A shade loving plant that does well around oak trees.
As it is, Verbesina virginica is not the only plant known as frostweed. Others share this common name including Helianthemum canadense and H. bicknellii for the reason that when temperatures get cold enough, the stems exude water which forms beautiful ice crystal formations. These formations have many names: frost flowers, ice ribbons, frost castles, crystallofolia, and rabbit butter; but the process itself is known as ice segregation.

It is not the full stem that splits, but rather the epidermis of the stem.
Ice segregation is when cold water moves through a medium towards the presence of ice, freezes at the interface, and adds to the ice structure. For a frost flower to form, the air temperature must be below freezing, but the moisture in the stem must remain liquid. The ground must also be warm enough for the roots to be active in moist soil. Water in the stem is drawn upward, expands as it starts to freeze, and results in a vertical split on the stem, specifically in the epidermis. As more water is drawn from the ground, the thin ice layer exudes further to form beautiful and interesting shapes.

Each frost flower is unique and different for each plant and season.
While frost flowers are the most common instance of ice segregation, it is not limited to the stems of plants. Similar phenomena occur in loose soils forming ice needles, also known as kammeis or pipkrake, as well as dead tree branches forming hair ice, also known as haareis, silk frost, or cotton candy frost, and also on rocks forming pebble ice.

Different location from above with frostweed growth and frost flowers.
In addition to Verbesina virginica, Helianthemum canadense and H. bicknellii, the phenomenon of frost flowers has also been reported for Cunila origanoides, Pluchea odorata, P. foetida, and P. camphorata, as well as on the lower stems of some species of Lamiaceae, Verbenaceae, and Apocynaceae. The key to all species confirmed to form frost flowers is that they are herbaceous and perennial, and thus they maintain a root system that overwinters.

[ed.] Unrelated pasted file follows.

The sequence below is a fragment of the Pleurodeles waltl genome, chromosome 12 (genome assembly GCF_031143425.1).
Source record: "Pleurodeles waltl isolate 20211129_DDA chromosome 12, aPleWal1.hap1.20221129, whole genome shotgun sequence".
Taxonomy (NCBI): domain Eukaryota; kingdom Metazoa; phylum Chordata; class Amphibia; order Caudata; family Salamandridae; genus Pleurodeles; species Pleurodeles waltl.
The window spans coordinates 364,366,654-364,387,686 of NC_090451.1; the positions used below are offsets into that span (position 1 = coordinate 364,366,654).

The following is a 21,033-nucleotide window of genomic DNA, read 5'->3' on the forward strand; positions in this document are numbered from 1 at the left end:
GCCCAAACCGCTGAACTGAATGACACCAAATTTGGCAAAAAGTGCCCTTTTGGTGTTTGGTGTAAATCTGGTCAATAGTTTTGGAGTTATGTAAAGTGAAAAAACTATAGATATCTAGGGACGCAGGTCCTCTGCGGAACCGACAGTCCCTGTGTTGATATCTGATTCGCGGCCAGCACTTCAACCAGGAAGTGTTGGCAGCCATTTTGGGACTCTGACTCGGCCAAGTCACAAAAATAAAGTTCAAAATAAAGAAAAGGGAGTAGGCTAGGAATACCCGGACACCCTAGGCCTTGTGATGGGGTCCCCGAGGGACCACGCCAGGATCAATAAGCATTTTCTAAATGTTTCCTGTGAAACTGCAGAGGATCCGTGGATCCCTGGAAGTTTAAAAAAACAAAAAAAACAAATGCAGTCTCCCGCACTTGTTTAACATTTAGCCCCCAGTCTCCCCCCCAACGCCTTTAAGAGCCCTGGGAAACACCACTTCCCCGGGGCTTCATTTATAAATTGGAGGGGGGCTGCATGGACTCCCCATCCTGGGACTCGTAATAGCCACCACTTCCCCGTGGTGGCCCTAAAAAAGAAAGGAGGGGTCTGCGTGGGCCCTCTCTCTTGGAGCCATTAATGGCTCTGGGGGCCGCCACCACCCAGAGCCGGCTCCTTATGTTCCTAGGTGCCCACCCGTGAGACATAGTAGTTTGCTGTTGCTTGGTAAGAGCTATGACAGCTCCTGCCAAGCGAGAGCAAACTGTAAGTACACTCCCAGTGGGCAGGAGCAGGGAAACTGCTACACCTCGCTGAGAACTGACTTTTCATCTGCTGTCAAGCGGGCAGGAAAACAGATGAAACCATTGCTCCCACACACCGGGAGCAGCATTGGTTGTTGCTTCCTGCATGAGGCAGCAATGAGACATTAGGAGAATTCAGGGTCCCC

Splitting stems of frostweed surrounded by new and old Turk's Cap growth.
The adaptive role of frost flowers is still speculative, especially considering that it occurs in many different species. Plants that adapt to live in a freezing climate have three options for survival: die and leave seeds, remain active, or become dormant. While annual herbaceous species most often follow the first option, long-lived woody species often follow one of the other two. For the plants that exhibit frost flowers, they don’t seem to fit either category nicely. For now, the best guess, provided by Dr. Bob Harms who coined the term crystallofolia, the phenomenon is an adaptive self-pruning. It is possible that frost flowers allow for a head start on spring growth, but as it is, it is simply a best guess for now.

The original post on frost flowers can be found on Google+ here with different photos than the ones shown here, but with the same text that has been provided above.

Thursday, January 8, 2015

Inland Sea Oats

Inland Sea Oats, Chasmanthium latifolium
Inland Sea Oats is a clump forming perennial grass which grows up to 1.2 m (4 ft) in height. It can be found throughout eastern and central North America. The oat-like seed heads start of green, but gradually turn from an ivory to a brown within a few months before dropping off. With its easy reseeding, dislike for intense sunlight, and tolerance of salt, it is the plant often used for critically eroding shaded areas. Some birds and mammals use the seeds as a source of food, and it is a host plant for a few species of butterflies including skippers. Inland Sea Oats are a popular addition to cut and dried arrangements.

Tuesday, January 6, 2015

Texabama Croton

Texabama Croton, Croton alabamensis var. texensis
A variety of Alabama croton, a semi-evergreen shrub once thought to be endemic to only three counties in Alabama and Tennessee, Texabama croton was discovered in 1989 in three Texas counties. The main difference between the variations are the pigmentation of the scales. With preference for limestone and loamy clay soils, and rocky slopes, Texabama croton is found in Central Texas canyons. It can grow between 1.8 to 3.7 m (6 to 12 ft) in part shade. Texabama croton blooms yellow flowers as early as February and as late as October. In autumn, the foliage turns a bright orange with a copper scaling on the lower surface.